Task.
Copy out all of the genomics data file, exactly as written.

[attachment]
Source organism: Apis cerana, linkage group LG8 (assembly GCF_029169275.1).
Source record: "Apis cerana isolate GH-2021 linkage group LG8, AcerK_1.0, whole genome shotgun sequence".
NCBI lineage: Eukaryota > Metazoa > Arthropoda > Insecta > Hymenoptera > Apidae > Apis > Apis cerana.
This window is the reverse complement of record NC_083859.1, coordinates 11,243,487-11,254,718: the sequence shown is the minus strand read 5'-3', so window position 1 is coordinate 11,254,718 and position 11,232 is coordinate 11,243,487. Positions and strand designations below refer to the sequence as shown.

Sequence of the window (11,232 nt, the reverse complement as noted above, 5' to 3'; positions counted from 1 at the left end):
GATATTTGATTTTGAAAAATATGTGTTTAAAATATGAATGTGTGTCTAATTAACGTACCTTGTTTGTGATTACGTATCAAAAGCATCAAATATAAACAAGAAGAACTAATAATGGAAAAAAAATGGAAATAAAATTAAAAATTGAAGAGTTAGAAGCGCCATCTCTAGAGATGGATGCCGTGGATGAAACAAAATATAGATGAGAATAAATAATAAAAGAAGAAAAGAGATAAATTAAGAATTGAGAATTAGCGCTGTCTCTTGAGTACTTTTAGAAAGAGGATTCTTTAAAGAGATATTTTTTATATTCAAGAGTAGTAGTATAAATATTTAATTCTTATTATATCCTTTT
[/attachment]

Source organism: Apis cerana, linkage group LG8 (assembly GCF_029169275.1).
Source record: "Apis cerana isolate GH-2021 linkage group LG8, AcerK_1.0, whole genome shotgun sequence".
NCBI lineage: Eukaryota > Metazoa > Arthropoda > Insecta > Hymenoptera > Apidae > Apis > Apis cerana.
This window is the reverse complement of record NC_083859.1, coordinates 11,243,487-11,254,718: the sequence shown is the minus strand read 5'-3', so window position 1 is coordinate 11,254,718 and position 11,232 is coordinate 11,243,487. Positions and strand designations below refer to the sequence as shown.

Sequence of the window (11,232 nt, the reverse complement as noted above, 5' to 3'; positions counted from 1 at the left end):
GATATTTGATTTTGAAAAATATGTGTTTAAAATATGAATGTGTGTCTAATTAACGTACCTTGTTTGTGATTACGTATCAAAAGCATCAAATATAAACAAGAAGAACTAATAATGGAAAAAAAATGGAAATAAAATTAAAAATTGAAGAGTTAGAAGCGCCATCTCTAGAGATGGATGCCGTGGATGAAACAAAATATAGATGAGAATAAATAATAAAAGAAGAAAAGAGATAAATTAAGAATTGAGAATTAGCGCTGTCTCTTGAGTACTTTTAGAAAGAGGATTCTTTAAAGAGATATTTTTTATATTCAAGAGTAGTAGTATAAATATTTAATTCTTATTATATCCTTTT